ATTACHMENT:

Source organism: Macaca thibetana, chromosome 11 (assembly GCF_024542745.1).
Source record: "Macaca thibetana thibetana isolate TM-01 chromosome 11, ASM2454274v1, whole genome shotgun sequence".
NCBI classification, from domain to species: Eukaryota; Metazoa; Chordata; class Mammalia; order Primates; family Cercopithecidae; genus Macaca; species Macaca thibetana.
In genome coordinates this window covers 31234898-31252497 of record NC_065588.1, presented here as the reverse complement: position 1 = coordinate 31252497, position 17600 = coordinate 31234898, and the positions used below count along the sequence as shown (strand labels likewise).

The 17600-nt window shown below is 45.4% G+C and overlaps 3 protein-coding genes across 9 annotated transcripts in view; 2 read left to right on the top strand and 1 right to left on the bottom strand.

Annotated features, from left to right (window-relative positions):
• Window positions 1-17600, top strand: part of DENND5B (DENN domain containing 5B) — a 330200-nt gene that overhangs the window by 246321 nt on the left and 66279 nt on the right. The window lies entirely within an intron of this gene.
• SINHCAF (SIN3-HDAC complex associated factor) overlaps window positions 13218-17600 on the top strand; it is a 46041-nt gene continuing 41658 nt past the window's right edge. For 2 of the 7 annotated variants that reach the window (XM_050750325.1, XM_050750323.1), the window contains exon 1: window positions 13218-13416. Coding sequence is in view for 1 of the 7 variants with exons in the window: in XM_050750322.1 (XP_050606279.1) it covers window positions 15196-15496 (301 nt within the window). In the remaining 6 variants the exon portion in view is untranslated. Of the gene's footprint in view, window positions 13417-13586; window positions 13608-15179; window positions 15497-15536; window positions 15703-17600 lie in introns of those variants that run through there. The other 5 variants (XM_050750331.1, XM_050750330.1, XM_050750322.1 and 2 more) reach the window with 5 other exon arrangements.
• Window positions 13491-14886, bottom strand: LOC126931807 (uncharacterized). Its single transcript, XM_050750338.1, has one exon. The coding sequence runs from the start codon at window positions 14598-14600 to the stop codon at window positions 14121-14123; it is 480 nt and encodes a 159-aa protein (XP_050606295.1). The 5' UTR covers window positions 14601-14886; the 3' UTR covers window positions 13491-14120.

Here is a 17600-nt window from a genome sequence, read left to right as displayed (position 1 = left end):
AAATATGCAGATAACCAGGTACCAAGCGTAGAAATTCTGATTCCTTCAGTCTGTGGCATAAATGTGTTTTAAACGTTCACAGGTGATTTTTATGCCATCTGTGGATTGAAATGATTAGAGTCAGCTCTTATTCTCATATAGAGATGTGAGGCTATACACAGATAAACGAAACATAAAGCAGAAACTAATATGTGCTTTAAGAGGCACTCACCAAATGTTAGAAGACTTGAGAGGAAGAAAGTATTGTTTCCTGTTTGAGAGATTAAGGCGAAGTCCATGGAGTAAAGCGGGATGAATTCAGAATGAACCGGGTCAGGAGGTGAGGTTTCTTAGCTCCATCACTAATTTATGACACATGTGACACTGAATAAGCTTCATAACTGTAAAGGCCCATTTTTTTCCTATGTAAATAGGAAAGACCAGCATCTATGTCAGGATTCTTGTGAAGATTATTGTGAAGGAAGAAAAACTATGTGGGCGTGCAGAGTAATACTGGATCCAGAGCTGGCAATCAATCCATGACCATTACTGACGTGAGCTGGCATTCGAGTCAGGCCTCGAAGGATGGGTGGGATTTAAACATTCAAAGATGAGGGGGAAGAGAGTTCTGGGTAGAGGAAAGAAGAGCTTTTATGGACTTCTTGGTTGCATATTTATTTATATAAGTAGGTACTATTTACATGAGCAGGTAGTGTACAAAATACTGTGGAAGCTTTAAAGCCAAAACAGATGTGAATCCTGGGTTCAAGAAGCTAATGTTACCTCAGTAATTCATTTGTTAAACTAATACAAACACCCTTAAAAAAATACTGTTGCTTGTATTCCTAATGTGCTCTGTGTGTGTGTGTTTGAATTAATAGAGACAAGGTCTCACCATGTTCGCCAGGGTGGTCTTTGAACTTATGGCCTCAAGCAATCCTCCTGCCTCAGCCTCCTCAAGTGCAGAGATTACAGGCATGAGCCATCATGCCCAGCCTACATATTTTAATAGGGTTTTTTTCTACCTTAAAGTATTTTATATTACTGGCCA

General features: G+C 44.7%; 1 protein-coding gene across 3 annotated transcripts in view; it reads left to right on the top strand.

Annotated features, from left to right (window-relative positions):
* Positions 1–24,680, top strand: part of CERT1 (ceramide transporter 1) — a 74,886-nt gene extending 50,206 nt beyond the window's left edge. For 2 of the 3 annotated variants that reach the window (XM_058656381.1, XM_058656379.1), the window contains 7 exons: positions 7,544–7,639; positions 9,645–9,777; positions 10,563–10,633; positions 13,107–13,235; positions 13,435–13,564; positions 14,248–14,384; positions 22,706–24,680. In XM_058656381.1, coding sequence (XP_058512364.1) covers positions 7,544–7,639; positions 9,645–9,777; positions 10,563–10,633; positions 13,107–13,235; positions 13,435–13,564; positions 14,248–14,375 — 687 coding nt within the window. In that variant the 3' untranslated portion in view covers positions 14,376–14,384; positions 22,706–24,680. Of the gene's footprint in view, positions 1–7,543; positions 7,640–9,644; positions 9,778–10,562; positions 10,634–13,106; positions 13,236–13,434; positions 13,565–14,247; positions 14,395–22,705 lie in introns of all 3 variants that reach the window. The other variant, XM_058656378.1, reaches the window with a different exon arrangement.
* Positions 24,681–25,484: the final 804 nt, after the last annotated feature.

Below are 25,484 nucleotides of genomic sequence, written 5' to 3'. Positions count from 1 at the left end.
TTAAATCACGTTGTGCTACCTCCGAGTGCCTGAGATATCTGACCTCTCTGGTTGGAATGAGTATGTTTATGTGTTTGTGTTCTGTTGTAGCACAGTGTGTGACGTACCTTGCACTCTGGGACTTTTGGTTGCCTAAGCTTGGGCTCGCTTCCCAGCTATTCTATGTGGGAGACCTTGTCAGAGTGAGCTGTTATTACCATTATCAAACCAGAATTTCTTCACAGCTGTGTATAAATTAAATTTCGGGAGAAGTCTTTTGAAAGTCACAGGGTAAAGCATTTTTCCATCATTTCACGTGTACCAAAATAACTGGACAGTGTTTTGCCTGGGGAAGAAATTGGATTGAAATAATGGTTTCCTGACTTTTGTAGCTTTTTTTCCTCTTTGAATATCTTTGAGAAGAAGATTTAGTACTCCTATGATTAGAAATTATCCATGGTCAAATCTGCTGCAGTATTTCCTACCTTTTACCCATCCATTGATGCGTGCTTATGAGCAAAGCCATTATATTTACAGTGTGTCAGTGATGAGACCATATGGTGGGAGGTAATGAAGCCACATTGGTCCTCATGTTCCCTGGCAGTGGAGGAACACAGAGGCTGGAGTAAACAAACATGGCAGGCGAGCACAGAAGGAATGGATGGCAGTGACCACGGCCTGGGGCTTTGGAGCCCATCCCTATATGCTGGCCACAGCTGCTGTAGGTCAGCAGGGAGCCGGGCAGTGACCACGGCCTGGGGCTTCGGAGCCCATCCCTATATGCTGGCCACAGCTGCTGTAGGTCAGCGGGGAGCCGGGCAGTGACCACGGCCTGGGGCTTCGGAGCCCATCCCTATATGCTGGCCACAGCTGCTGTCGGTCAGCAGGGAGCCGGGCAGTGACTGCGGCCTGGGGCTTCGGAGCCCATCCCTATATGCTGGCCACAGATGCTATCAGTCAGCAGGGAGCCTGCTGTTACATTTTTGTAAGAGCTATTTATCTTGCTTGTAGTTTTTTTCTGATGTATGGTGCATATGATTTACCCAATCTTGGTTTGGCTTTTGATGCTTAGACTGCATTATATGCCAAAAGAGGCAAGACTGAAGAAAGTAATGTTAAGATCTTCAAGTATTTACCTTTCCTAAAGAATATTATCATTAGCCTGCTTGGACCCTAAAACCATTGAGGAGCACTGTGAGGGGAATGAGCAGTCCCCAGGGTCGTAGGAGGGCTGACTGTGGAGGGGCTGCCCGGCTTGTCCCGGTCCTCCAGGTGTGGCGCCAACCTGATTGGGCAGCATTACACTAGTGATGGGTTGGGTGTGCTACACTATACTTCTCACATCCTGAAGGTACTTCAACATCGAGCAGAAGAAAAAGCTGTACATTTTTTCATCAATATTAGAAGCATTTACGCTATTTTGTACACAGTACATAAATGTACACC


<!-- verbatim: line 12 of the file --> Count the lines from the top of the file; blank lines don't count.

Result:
General features: G+C 44.7%; 1 protein-coding gene across 3 annotated transcripts in view; it reads left to right on the top strand.